Small steps on the road to sanity

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The Independent Online
Belfast continues slow transformation from war zone to a more conventional metropolis, writes David McKittrick The removal of troops from the streets of Belfast during daylight hours is the latest in a series of small but significant steps which are gradually transforming the city from a minor war zone into a more conventional metropolis.

While the city still bears many scars and reminders of the 25 years of armed conflict which it has lived through, the many incremental relaxations of security have created a new atmosphere.

It would be inaccurate to say that normality has arrived, but the ceasefires declared last year by the IRA and extreme Protestant groups mean that only two people have died violently since September, both at the hands of loyalists.

The lack of violence has created new hope and removed much of the fear and apprehension which constantly attended life in Belfast. Confidence that the ceasefires will last varies greatly, but for the moment at least bombings and shootings have ceased to be daily fare.

The security authorities have reacted with caution, though from the start troops and police officers on the ground displayed more confidence than the official line from security chiefs and the Northern Ireland Office. Within a few days of the IRA cessation, for example, policemen could be seen without flak jackets on the Falls Road.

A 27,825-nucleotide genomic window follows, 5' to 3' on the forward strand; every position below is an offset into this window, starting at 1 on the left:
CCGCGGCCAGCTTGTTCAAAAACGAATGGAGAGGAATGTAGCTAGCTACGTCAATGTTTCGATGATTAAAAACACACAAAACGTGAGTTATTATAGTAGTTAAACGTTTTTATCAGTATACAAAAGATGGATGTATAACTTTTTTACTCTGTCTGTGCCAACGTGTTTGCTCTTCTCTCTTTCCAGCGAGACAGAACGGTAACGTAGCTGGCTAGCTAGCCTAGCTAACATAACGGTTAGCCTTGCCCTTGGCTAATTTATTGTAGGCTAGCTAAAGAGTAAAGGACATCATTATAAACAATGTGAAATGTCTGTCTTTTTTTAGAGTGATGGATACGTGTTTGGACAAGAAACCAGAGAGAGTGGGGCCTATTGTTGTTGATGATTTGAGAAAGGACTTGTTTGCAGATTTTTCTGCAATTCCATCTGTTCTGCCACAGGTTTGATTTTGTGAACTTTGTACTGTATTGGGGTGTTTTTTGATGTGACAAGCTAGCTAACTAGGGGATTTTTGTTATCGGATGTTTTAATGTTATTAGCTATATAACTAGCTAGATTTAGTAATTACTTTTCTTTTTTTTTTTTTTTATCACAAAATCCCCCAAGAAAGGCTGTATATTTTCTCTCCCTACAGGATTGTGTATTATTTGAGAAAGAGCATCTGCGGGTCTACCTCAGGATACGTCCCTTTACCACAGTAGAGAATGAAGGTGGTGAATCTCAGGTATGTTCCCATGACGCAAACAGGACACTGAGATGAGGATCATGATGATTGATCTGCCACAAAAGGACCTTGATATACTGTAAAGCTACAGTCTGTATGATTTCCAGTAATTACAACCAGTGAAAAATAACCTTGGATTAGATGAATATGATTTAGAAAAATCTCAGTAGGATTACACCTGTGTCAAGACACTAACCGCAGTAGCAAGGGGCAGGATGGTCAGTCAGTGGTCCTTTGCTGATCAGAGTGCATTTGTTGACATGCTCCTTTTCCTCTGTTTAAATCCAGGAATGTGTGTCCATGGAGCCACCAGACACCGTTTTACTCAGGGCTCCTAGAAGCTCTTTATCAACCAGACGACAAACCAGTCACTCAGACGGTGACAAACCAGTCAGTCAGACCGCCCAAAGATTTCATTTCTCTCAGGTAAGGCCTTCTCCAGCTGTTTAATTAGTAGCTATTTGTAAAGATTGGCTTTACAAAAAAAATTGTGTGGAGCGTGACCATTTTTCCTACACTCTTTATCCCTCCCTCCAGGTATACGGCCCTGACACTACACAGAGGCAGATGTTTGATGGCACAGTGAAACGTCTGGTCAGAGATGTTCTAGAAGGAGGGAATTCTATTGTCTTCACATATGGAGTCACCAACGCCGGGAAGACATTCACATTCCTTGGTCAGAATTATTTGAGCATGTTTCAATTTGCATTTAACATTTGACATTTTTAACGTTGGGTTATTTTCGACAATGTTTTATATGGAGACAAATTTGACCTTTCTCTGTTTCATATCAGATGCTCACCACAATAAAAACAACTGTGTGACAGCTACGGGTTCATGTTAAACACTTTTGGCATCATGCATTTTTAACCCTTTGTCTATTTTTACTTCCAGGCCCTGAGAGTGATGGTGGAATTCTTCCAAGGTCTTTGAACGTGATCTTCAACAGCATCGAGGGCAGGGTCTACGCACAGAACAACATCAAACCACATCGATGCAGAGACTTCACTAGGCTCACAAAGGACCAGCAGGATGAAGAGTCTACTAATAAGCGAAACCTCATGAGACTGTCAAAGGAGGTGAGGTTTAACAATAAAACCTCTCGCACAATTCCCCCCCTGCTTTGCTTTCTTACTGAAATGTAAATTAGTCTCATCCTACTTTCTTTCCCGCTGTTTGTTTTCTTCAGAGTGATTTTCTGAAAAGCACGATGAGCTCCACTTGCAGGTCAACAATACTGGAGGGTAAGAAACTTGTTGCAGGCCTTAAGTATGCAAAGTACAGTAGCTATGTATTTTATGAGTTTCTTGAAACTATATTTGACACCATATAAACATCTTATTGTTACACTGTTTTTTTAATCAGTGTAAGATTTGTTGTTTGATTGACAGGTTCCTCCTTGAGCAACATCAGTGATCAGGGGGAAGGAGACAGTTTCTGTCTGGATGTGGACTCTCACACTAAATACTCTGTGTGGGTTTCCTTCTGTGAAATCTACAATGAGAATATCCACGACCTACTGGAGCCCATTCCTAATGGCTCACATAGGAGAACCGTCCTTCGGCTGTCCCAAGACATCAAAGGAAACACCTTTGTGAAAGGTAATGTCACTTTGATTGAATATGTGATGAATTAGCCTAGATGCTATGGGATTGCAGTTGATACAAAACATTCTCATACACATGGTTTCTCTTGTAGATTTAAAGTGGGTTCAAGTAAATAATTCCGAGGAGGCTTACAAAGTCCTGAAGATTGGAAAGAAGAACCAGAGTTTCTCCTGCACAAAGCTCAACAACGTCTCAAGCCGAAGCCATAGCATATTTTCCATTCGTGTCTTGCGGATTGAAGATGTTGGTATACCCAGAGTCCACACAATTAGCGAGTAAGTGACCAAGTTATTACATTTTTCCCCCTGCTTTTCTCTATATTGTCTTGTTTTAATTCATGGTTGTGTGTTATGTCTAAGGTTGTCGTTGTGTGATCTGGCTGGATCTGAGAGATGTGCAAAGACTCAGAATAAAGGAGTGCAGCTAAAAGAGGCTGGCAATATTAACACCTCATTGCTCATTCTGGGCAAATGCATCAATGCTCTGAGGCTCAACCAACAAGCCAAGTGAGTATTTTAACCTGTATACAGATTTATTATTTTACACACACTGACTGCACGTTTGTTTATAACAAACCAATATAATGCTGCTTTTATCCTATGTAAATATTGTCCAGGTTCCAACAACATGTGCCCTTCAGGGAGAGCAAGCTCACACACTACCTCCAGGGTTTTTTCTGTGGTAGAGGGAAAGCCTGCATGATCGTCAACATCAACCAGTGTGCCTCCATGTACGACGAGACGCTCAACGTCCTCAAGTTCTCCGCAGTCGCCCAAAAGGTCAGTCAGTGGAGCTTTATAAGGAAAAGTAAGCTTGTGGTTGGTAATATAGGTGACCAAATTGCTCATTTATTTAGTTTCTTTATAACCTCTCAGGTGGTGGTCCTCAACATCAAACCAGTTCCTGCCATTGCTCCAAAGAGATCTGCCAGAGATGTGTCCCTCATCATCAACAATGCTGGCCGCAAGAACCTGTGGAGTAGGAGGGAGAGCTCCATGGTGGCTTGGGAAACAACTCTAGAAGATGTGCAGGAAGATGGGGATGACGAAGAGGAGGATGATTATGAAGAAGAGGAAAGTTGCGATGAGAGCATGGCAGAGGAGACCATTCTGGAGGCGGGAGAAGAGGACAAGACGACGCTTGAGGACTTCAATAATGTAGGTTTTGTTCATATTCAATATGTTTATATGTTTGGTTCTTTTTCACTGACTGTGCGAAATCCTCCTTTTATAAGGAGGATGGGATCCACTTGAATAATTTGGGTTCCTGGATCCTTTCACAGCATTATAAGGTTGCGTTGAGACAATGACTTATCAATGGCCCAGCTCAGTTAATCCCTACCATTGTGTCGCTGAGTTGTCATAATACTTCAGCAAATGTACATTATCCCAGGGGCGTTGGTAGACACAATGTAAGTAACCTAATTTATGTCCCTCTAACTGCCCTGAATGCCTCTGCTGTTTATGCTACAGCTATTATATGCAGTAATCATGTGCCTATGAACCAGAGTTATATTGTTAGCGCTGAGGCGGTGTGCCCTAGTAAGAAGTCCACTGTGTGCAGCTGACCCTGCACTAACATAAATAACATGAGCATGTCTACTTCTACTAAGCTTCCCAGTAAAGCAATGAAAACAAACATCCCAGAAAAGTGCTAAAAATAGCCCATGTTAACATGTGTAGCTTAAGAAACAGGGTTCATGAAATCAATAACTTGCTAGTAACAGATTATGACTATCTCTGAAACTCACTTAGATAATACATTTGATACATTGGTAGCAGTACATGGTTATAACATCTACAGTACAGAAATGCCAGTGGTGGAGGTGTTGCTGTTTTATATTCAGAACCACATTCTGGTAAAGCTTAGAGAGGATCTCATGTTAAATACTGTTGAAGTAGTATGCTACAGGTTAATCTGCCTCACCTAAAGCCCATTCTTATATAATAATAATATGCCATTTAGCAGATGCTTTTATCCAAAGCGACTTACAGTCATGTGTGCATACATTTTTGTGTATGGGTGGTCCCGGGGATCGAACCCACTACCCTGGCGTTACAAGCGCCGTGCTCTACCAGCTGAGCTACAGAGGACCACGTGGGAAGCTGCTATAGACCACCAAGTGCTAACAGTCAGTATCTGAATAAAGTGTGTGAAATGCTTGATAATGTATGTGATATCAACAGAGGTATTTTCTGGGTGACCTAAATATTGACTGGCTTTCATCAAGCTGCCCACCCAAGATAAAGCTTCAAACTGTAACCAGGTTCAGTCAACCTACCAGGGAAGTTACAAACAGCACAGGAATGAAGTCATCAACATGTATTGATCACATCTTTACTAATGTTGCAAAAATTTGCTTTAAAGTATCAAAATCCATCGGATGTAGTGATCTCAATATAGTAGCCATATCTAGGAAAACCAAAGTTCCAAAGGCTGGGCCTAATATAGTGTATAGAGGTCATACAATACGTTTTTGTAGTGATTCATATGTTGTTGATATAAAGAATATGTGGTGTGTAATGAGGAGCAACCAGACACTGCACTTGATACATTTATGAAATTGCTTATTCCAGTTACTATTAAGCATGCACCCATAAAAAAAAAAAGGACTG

The official approach has been to tread extremely carefully and to make no irreversible changes in security. But over the months the number of patrols has been gradually reduced, soldiers have largely discarded their helmets in favour of berets and a number of sealed-off streets have been reopened to traffic. Searches and arrests also appear less common while the number of helicopter flights is down, though helicopters are still to be seen in the skies.

Fewer of the army's very heavy vehicles are in evidence on the streets, while brightly-coloured RUC cars are now in some districts which were previously considered too dangerous for non-armoured vehicles. Security checkpoints are now something of a rarity.

The decrease in terrorist activity means that more police officers are now available for traffic duties, which resulted in a rise in drink-driving detections over the Christmas period.

The RUC is itself a highly-militarised police force whose officers are quartered in highly-protected forts, travel in armoured Land Rovers and carry rifles and machine-guns. All these elements will remain visible even though the army will no longer be seen during the day. Nonetheless, the troop move represents an important milestone, both in practical terms and symbolically, in the long drawn out process of demilitarisation.

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